CSC Stats on Incarceration, Covid Management (placemats)
CORRECTIONAL SERVICE OF CANADA UPDATE ON COVID-19
FEDERAL CORRECTIONAL INSTITUTIONS:
- CSC manages approximately 13,900 inmates in 43 correctional institutions across the country.
- From the beginning of the pandemic until June 17, 2020:
- 1310 inmates were tested and 360 tested positive.
- There were outbreaks at five institutions:
- Port-Cartier Institution (Quebec)
- Grand Valley Institution for Women (Ontario)
- Mission Institution (British Columbia)
- Joliette Institution for Women (Quebec)
- Federal Training Centre (Quebec)
- There have been two deaths.
- 142 CSC employees tested positive, 132 (or 93%) have recovered.
WHAT’S HAPPENING NOW
Existing Infection Prevention and Control Measures
Overarching approach in place in all federal correctional institutions include:
- Preventing the introduction of COVID-19 into our sites by limiting access to all but critical workers and actively screening anyone entering a site.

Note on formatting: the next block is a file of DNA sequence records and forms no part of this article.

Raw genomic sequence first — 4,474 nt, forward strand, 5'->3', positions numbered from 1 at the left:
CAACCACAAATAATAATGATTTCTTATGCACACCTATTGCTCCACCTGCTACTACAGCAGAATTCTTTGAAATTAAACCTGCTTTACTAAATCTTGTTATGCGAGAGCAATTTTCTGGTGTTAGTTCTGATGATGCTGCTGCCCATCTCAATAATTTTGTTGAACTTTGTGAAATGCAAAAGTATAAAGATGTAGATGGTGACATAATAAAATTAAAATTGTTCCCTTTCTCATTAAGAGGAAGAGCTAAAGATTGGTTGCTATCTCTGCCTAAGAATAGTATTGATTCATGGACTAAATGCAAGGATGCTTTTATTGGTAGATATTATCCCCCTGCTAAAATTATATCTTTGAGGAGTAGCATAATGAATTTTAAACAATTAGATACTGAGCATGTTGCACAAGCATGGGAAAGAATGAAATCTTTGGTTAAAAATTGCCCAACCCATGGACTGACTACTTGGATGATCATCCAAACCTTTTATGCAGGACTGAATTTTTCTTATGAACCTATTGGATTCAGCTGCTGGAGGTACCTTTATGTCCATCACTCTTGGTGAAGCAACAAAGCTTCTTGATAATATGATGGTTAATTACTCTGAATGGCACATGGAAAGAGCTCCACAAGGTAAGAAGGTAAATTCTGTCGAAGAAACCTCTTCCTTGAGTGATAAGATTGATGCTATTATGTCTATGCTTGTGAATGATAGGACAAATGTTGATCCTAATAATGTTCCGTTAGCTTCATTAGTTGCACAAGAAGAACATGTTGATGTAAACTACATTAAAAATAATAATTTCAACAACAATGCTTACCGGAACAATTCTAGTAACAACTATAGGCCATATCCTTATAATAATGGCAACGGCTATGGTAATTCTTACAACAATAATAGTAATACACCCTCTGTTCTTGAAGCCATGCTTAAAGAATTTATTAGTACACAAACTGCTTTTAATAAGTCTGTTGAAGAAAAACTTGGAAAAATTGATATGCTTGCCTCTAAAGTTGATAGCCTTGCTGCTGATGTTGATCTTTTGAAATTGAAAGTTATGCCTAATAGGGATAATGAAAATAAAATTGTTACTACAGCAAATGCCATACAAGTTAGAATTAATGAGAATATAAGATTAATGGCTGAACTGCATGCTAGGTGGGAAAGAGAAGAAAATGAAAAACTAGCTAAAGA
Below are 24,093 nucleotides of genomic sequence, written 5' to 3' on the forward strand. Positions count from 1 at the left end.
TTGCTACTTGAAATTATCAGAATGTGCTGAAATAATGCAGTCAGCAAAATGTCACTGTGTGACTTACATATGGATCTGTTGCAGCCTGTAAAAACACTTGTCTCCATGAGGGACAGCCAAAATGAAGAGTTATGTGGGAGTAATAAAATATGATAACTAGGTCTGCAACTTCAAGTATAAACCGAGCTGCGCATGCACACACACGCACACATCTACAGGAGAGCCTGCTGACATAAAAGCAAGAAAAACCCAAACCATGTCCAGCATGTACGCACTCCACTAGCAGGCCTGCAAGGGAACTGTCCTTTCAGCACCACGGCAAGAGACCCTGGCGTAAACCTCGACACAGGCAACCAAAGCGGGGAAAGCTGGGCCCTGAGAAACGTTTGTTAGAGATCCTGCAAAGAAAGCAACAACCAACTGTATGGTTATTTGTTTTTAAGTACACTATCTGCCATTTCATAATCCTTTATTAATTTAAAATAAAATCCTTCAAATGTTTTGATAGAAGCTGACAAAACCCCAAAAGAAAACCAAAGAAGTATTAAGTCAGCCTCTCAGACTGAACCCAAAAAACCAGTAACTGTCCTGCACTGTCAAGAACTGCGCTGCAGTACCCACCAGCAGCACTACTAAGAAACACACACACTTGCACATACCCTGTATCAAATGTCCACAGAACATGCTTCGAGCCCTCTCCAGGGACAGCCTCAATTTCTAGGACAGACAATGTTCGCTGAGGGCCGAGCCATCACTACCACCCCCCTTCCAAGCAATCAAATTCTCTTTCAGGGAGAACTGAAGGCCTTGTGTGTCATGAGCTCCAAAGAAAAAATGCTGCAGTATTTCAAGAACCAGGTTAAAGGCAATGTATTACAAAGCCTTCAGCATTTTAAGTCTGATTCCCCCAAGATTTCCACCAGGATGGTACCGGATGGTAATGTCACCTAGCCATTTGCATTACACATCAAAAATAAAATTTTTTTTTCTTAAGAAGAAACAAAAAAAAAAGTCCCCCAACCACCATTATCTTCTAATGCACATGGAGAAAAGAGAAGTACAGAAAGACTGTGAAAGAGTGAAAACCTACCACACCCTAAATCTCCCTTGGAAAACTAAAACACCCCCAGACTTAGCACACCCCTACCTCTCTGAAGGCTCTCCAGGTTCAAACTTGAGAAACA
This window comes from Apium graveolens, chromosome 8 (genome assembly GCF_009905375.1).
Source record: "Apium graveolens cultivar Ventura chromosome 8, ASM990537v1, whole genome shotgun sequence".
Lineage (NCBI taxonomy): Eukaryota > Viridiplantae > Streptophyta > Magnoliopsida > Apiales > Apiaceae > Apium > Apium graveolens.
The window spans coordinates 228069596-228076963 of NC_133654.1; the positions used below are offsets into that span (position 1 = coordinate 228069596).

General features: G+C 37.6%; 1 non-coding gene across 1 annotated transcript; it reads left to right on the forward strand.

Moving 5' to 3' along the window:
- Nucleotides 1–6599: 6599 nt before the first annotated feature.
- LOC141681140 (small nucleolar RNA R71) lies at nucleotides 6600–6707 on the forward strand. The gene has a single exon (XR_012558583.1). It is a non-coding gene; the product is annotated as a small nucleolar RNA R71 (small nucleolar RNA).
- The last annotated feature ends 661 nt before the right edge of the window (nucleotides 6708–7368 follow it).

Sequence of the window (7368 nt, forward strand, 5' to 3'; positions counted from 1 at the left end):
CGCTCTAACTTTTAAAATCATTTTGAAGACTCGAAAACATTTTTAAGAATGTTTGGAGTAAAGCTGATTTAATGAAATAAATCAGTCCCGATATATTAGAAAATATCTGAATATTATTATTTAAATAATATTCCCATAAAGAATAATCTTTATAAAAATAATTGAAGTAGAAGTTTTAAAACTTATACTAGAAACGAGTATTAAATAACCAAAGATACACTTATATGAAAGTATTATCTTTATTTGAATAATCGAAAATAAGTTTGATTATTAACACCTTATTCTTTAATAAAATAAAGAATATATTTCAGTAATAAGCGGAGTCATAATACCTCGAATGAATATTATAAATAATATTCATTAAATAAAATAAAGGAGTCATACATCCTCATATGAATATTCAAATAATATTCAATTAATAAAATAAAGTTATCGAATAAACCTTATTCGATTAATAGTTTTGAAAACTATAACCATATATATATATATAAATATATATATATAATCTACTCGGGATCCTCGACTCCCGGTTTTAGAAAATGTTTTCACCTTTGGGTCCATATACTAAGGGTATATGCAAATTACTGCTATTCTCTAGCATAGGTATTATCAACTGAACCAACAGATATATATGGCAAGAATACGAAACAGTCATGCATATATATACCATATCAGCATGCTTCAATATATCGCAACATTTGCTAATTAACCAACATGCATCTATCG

- Working in partnership with local public health authorities, PHAC and Indigenous Services Canada.
- Providing all institutional employees and inmates with non-medical masks. Additional personal protective equipment (PPE) is available and provided to staff, as needed, including gloves, medical masks, face shields/goggles and gowns.
- Increasing access to health care services and professionals, including nurses and doctors, and the necessary equipment, supplies and medications in all institutions.
- Strengthening infection prevention and control measures by working with specialists to conduct reviews and implement recommendations that help prevent exposure and spread of illness.
- Building our own contact tracing capacity by training over 200 employees.
- Enhancing and increasing cleaning protocols, hand sanitizing stations, and providing extensive training and education.
- Establishing protocols with local hospitals for transfer of care, if needed.
Infection Prevention and Control (IPC) and Environmental Health Reviews
- Independent, expert-led reviews have been or are being conducted at all 43 institutions.
- Reviews are completed by experts from PHAC, Health Canada, local public health and community consultants and are prioritized for completion based on risk.
- In March and April, CSC reviewed IPC practices with each site.
- In May 2020, IPC webinars were co-hosted by PHAC and CSC with participants attending from all sites and regional headquarters.